Some areas throughout the Mediterranean where fava beans were cultivated also had a high incidence of malaria. Scientists observed a correlation between the consumption of the bean and the prevalence of the disease. Fava beans were discovered to contain chemical compounds that were similar to quinine based medications used to treat malaria. When fava beans are consumed, they create a hostile environment within the body for malaria. In other words, in regards to their sentiment towards fava beans, malarial parasites would be on Team Pythagoras.

There is still more to be learned about the fava bean but one thing that is for sure–from high in the sky to Hades, exploring the magic bean is quite a trip.

“If you are a dreamer, come in,

If you are a dreamer, a wisher, a liar,

A hope-er, a pray-er, a magic bean buyer…

If you’re a pretender, come sit by my fire

For we have some flax-golden tales to spin.

Come in!

Come in!”

-Shell Silverstein, The Invitation

Photo 5: With fava bean season in full swing, there’s no reason not to accept an invitation to become a magic bean buyer. Try experimenting with this recipe for Egyptian falafel.

Photo 5: With fava bean season in full swing, there’s no reason not to accept an invitation to become a magic bean buyer. Try experimenting with this recipe for Egyptian falafel.

Photo 6: Fee fi fo fum, I smell delicious Ta’miyya! Fresh fava beans and parsley give this Egyptian falafel its beautiful green coloring.

Photo 6: Fee fi fo fum, I smell delicious Ta’miyya! Fresh fava beans and parsley give this Egyptian falafel its beautiful green coloring.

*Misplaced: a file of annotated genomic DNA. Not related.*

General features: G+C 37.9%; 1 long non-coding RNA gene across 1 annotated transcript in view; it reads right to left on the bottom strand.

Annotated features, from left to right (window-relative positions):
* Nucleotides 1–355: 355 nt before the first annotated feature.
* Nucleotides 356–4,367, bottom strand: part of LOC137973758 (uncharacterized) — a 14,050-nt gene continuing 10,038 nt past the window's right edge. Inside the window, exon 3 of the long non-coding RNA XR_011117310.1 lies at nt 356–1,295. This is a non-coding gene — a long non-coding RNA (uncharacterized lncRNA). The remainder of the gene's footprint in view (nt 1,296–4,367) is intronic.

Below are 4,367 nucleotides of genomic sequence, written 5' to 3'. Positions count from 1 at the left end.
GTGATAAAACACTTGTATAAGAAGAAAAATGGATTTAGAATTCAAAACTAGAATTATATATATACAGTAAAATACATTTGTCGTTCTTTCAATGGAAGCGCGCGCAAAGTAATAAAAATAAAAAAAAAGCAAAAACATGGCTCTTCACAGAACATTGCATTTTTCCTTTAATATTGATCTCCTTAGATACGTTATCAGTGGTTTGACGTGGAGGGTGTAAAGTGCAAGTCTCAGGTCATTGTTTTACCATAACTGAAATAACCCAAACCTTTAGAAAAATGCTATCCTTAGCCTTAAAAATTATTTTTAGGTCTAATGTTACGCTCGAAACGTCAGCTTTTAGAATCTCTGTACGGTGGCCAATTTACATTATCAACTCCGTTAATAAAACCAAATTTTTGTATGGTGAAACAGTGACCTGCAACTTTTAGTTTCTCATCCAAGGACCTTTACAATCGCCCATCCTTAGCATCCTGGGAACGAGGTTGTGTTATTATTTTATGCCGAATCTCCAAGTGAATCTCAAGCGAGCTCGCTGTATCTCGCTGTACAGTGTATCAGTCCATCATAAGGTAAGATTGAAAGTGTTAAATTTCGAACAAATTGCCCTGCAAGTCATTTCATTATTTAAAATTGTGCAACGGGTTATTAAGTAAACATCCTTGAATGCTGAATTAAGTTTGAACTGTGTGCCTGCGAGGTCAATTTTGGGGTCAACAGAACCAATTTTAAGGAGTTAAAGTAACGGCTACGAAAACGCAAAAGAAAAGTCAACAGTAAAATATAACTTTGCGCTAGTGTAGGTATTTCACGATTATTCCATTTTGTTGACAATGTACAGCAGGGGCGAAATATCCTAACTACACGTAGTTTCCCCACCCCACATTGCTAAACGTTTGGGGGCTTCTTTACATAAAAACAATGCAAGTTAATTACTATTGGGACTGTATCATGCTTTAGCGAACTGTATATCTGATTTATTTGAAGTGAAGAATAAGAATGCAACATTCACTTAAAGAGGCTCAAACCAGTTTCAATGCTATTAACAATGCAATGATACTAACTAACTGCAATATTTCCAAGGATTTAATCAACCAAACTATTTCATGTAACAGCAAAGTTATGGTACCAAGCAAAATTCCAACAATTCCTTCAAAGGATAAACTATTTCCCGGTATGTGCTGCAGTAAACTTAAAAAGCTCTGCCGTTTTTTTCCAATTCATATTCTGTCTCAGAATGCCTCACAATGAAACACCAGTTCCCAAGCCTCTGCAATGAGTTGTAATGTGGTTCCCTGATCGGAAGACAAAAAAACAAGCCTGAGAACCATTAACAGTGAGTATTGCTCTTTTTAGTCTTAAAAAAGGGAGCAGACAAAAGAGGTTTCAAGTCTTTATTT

EGYPTIAN FALAFEL (TA’MIYYA)

1 pound fresh fava beans, peeled and skinned

Handful of parsley leaves

1 teaspoon cumin

1 teaspoon fresh squeezed lemon juice

1 clove of garlic

½ teaspoon baking powder

Salt to taste

Toasted sesame seeds for coating

Vegetable oil for frying

1.) Make sure you don’t have favism.

2.) In a food processor, blend parsley, lemon juice and garlic.

3.) Add in favas, cumin, salt and baking powder. Process until the mixture is pureed but still a bit chunky.

4.) Shape the mixture into small patties, about 2 inches in diameter.

5.) Place falafel on a cookie sheet and allow them to rest in the refrigerator for at least an hour.

6.) Coat the patties with sesame seeds and then fry in vegetable oil until crispy and golden brown.

7.) Serve with tahini sauce.

Images: Photo 1, Photo 2, Photo 3, Photo 4, Photo 5, Amy Karr, Photo 6

Layla Eplett About the Author: Layla Eplett writes about the anthropology of food. She has a Masters in Social Anthropology of Development from the University of London's School of Oriental and African Studies and loves getting a taste of all kinds of culture--gastronomic, traditional, and sometimes accidentally, bacterial. Find her at Fare Trade. Follow on Twitter @LaylaEplett.

The views expressed are those of the author and are not necessarily those of Scientific American.






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  1. 1. Cigro 1:34 pm 08/8/2012

    Laughed out loud at the priests in denial joke. Kudos for finding that one, and further kudos to the editor who let it in.

    Link to this